They are willing to reconceptualize the organizational structure so that decision-making takes place closer to the customer to improve the speed and quality of decisions.

This insightful and very accessible book is one of Charan’s best. It should be widely read. Even if you do not want to join the current reality and perhaps go down with the ship, at least you’ll know why.

Here are a few more thoughts from the book:

Dissatisfaction with the status quo and a search for what’s next is a universal human endeavor. It does not reside in one person, department, or organizational layer. The flow of ideas cannot be blocked by bureaucratic layers. Do the people at traditional companies welcome change? What happens to the good ideas that emerge? How quickly do they get converted into action?

Today transformational change is the norm. Every company has to be able to perceive what will make their best-laid plans obsolete tomorrow and change direction quickly.

Trying to build on your core competence can be a liability in the digital age. Why? Because it tends to promote an inside-out perspective and narrow a leader’s peripheral vision and constrain imagination.

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Attackers Advantage Is Your Organization Digitally Mature

Posted by Michael McKinney at 08:52 AM
| Comments (0) | Entrepreneurship , General Business


Mayday! Mayday! How to Build Trust in a Crisis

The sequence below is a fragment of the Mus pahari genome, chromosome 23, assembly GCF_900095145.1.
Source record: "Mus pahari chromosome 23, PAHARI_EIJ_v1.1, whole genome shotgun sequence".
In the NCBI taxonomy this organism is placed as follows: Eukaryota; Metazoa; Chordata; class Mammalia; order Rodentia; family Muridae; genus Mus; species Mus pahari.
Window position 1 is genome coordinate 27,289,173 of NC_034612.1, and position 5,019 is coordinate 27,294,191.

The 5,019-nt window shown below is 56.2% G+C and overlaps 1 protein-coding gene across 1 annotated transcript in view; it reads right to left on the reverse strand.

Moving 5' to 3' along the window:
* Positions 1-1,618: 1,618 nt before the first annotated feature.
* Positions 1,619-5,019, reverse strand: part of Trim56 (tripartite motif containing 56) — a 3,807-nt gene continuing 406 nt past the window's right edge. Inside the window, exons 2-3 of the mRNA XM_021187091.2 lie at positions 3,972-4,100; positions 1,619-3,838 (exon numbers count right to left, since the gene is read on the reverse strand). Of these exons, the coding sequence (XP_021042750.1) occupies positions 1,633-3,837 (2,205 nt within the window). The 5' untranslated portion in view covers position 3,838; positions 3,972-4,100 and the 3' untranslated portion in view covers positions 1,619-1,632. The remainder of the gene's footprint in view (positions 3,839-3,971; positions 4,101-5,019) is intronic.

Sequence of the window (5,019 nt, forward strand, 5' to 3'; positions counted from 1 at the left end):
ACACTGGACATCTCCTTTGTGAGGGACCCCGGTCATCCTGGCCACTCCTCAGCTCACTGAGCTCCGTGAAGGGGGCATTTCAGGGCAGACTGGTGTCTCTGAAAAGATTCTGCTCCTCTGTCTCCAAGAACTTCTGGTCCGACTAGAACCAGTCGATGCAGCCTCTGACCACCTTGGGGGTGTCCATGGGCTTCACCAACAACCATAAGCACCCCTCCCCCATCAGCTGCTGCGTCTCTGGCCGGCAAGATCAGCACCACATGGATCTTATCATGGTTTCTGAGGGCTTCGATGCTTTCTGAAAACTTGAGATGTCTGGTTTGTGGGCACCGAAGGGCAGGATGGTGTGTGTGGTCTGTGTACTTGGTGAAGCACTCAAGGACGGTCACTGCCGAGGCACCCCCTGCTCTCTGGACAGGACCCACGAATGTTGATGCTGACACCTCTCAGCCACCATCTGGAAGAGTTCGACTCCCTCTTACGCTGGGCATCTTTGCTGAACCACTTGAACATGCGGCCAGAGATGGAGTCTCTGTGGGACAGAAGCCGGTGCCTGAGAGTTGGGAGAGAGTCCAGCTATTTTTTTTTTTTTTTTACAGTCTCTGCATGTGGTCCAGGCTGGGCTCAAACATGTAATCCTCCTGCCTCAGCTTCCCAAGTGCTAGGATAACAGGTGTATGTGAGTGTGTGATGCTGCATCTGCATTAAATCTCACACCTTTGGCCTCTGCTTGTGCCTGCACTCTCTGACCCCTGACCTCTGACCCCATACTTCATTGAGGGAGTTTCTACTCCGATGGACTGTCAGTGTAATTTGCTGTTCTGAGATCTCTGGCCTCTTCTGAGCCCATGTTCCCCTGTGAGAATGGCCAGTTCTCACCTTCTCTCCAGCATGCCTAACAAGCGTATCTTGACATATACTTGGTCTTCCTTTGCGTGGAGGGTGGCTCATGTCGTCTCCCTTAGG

Trust Horsager

NOTHING reveals an organization’s limits more than a sudden crisis. And after 2020, we’ve all become more familiar with what that looks like. Crisis situations test what you have built — your culture, your relationships, your resilience. But at the root of all of these challenges is one capacity that means the difference between success and failure: trust.

Trust is your most important asset amidst crisis and change. A team with high levels of trust will have the agility necessary to make decisions and react quickly to fluctuating situations.

Building Trust Instantly

The beautiful thing about trust is that it will help you through a crisis even if you start to build it the day things go off the rails. In fact, your quickest opportunity to build trust is in a crisis. On 9-11, complete strangers trusted each other in an instant if they were running in the same direction.

To some degree, trust is built up over time, but your ability to build trust multiplies in a crisis. Building trust consists of strengthening eight traits (also called pillars) that came out of research on what makes the most effective leaders and organizations.

Take a look at the pillar of clarity for example. Clarity increases trust instantly. It’s almost impossible to trust a leader who is vague or who gives insufficient information. But be crystal clear in your words and your actions, and trust will immediately increase — especially in the middle of a crisis.

This three-point strategy prioritizes clarity and provides a roadmap that you can use over and over in any crisis.

1. Narrow your focus to a single priority. When the unexpected hits, everything feels like a priority. But it’s actually the opposite; in a crisis, it’s essential to address only one priority at a time. Ask yourself these two questions to help guide your actions: first, ask “What can I control?” It’s tempting to focus on barriers, but the only thing that matters in a crisis is what you can control, not what you can’t.

The second question to ask yourself is “What is the one, most important thing that I can do, right now?” That’s your priority. Designating only one priority means your team will be able to follow through. There’s nothing that builds clarity more effectively than aligning a team around a single, achievable priority. When your team knows exactly where to focus its efforts, trust in your leadership will grow.